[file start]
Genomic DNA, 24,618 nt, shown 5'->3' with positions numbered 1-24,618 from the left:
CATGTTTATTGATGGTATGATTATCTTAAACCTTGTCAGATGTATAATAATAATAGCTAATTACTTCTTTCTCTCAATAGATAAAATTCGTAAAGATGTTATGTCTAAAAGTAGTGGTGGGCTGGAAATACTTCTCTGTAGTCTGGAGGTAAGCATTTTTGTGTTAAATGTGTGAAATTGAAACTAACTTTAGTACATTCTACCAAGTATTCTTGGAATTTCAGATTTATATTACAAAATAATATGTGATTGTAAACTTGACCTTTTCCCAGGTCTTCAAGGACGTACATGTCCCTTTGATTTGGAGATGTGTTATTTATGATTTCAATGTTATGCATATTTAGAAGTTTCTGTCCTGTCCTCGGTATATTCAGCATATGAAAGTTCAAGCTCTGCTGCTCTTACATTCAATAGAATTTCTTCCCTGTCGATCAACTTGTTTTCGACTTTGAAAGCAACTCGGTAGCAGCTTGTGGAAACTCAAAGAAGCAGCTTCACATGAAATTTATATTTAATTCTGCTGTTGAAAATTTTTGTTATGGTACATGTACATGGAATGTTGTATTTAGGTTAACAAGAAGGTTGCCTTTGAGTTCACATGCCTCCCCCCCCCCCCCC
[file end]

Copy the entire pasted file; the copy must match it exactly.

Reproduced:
Genomic DNA, 24,618 nt, shown 5'->3' with positions numbered 1-24,618 from the left:
CATGTTTATTGATGGTATGATTATCTTAAACCTTGTCAGATGTATAATAATAATAGCTAATTACTTCTTTCTCTCAATAGATAAAATTCGTAAAGATGTTATGTCTAAAAGTAGTGGTGGGCTGGAAATACTTCTCTGTAGTCTGGAGGTAAGCATTTTTGTGTTAAATGTGTGAAATTGAAACTAACTTTAGTACATTCTACCAAGTATTCTTGGAATTTCAGATTTATATTACAAAATAATATGTGATTGTAAACTTGACCTTTTCCCAGGTCTTCAAGGACGTACATGTCCCTTTGATTTGGAGATGTGTTATTTATGATTTCAATGTTATGCATATTTAGAAGTTTCTGTCCTGTCCTCGGTATATTCAGCATATGAAAGTTCAAGCTCTGCTGCTCTTACATTCAATAGAATTTCTTCCCTGTCGATCAACTTGTTTTCGACTTTGAAAGCAACTCGGTAGCAGCTTGTGGAAACTCAAAGAAGCAGCTTCACATGAAATTTATATTTAATTCTGCTGTTGAAAATTTTTGTTATGGTACATGTACATGGAATGTTGTATTTAGGTTAACAAGAAGGTTGCCTTTGAGTTCACATGCCTCCCCCCCCCCCCCC